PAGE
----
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Painted Bass Drum Calf Heads from the 1920's and 1930's

This article will cover the different methods and paints required to duplicate painted calf drum heads of the 20's and 30's. The original heads can cost upwards of $200 just for the drum head. They are usually more valuable then the bass drums they are on.

Here is an example from the Ludwig Drum Company of the designs they were putting on calf heads in the 1920's (More examples at the bottom of the article.)


1927 Ludwig Painted Bass Drum Heads

1928 Ludwig Painted Bass Drum Heads


1935 Ludwig Painted Bass Drum Heads

and the 1928 Slingerland Painted Bass Drum Heads


These head scenes were enhanced by an internal light bulb with a solid light or colored lights with flashing bulbs.

Here is the 1938 Rogers Catalog Showing heaters and flashing light bulbs with some Rogers Head options.

Here is an advert about the techniques used to paint drum heads so the light shines through the head correctly. If painted with standard brush strokes the light will enhance the strokes and alter the look of the image. It also mentions that to thicken the strokes with more paint will hinder the look of the lights shining through the head and detract from the image.

The article mentions the "Stipple Method" of painting which requires the brush head to be cut straight so that the paint is not applied in strokes but in the daub fashion.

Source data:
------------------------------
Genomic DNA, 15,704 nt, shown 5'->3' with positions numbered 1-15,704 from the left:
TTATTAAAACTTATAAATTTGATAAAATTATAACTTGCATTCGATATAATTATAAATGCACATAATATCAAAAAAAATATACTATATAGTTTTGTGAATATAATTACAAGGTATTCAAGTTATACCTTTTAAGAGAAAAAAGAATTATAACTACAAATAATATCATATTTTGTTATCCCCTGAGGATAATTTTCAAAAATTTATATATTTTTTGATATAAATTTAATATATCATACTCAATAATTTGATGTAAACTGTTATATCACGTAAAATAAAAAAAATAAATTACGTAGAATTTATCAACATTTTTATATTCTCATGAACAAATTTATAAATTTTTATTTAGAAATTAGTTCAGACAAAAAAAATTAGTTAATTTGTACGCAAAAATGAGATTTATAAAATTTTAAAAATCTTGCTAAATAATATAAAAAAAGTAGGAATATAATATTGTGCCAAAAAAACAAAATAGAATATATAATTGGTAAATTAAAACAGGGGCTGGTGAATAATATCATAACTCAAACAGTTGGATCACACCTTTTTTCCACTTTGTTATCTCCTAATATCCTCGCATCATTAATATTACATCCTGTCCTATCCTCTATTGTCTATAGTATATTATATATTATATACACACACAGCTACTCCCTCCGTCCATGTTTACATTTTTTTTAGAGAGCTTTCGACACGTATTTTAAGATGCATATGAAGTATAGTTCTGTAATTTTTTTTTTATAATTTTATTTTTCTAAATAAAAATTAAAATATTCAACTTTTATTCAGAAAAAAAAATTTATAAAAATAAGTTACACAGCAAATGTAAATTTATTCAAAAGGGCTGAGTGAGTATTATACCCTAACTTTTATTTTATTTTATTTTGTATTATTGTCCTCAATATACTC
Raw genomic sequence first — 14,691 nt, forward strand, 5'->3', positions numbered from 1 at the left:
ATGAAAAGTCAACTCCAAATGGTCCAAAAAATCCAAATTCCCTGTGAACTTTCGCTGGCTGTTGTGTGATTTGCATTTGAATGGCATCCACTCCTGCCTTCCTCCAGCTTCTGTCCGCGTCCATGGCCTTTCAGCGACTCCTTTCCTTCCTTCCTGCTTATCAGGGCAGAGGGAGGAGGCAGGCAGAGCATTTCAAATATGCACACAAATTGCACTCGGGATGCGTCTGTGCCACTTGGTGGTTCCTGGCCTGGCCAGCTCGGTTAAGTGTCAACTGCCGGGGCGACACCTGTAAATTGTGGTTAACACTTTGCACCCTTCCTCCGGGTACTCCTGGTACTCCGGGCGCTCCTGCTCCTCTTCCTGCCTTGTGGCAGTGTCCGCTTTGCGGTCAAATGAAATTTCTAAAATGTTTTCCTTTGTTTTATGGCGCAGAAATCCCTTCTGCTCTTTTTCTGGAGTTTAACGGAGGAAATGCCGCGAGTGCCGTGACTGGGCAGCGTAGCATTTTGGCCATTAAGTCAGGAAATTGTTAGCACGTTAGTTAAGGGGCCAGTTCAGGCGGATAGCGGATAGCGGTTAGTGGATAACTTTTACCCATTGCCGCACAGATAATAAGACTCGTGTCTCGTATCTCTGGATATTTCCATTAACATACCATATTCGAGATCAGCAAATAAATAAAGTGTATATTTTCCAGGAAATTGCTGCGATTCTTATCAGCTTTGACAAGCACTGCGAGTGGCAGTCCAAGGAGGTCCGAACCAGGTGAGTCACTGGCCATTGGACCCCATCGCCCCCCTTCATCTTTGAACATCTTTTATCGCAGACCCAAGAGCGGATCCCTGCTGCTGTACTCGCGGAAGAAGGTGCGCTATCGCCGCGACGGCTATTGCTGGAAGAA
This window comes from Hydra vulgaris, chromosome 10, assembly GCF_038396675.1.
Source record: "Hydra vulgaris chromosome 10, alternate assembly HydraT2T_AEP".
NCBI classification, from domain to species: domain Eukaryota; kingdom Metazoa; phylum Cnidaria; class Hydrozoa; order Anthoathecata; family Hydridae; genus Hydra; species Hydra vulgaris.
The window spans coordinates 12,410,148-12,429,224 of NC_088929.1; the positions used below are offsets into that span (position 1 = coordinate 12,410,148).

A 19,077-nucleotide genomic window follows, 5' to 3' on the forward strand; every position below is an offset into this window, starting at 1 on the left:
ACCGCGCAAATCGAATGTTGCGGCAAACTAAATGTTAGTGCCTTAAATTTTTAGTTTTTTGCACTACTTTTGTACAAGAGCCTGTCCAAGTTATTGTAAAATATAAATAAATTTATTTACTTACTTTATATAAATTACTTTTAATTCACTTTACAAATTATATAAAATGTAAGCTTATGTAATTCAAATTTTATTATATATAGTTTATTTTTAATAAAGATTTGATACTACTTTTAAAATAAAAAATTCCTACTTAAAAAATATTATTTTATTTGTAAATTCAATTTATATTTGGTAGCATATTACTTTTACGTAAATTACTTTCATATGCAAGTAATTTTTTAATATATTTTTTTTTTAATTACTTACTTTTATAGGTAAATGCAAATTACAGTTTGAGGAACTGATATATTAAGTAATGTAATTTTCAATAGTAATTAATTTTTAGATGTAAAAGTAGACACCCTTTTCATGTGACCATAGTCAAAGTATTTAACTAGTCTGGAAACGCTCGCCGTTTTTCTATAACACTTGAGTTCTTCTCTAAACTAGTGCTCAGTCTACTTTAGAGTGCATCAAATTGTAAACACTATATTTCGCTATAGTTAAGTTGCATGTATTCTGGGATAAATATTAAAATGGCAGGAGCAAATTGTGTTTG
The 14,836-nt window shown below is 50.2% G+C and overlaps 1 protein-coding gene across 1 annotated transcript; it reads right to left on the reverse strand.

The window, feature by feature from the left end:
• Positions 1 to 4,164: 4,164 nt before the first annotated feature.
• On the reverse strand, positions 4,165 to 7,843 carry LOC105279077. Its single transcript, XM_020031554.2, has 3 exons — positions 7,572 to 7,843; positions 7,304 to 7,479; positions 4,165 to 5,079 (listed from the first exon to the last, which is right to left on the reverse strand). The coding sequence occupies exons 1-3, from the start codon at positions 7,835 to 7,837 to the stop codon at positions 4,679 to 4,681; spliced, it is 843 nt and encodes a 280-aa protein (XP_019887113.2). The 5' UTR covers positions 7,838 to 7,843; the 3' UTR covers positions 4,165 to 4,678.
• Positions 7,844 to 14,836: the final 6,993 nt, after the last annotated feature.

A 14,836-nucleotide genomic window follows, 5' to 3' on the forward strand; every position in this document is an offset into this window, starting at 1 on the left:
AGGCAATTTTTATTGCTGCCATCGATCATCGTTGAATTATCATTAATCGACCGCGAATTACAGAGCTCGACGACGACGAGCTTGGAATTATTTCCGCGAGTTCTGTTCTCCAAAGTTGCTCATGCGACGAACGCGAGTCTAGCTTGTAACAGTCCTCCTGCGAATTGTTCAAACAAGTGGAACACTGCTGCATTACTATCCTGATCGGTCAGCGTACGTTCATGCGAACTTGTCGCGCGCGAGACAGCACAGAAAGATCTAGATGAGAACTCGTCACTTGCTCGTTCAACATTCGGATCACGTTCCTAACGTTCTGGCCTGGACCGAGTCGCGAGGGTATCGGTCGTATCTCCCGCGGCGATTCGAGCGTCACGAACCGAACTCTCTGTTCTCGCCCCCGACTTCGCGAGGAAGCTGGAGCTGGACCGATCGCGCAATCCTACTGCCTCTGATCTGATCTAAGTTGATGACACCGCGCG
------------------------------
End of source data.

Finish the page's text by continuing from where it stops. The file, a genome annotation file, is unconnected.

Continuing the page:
Def: To apply paint to (a surface) with hasty or crude strokes.

(International Arcade Museum)


The article mentions the six new titles in painted drum heads.

1926 Article (October 25)

(International Arcade Museum)


Here is some information from our drum forum from (Jeff -Snowdog) on the type of paints to use for calf and synthetic heads.

(There are other methods for synthetic heads which require a light sanding of the head and then mixing acrylic paint with flex additive)


1920's and 1930's era calf-skin heads were usually done using oil-based colors.

"Tempera is usually applied in much thinner coats since it dries so rapidly, and as such it often won't have the same vibrancy or saturation. Also, tempera usually doesn't work well when applied to flexible non-rigid surfaces. The only benefit that tempera offers over oil-based colors is that it resists fading very well, whereas oils tend to fade & can become transparent over time.

Not saying that tempera couldn't be done or work, but odds are oils would be the better long-lasting choice. Tempera would probably work better on synthetic heads."

Here is an excerpt from a advert for the G.B. Stone Drum Company Company catalog of 1926

"A line of painted bass drum heads is shown, all hand-painted in detail by skilled artists with transparent oils."

Photo: Harry Cangany

More Examples: Actual Drum Heads and Catalog Scans

Here are some real examples from the collection of Dave Brown.



Here are some other catalog examples if you are trying to ID a painted bass drum head from the 20's and 30's.

1928 Ludwig Bass Drum Heads


1929 Ludwig Bass Drum Heads


1932 Ludwig Bass Drum Heads

1933 Leedy Bass Drum Calf Heads


1933 Ludwig Bass Drum Heads 1935 Ludwig Bass Drum Heads


Slingerland Catalog Drum Head Pages:

1928 Slingerland Bass Drum Heads


1936 Slingerland Bass Drum Heads

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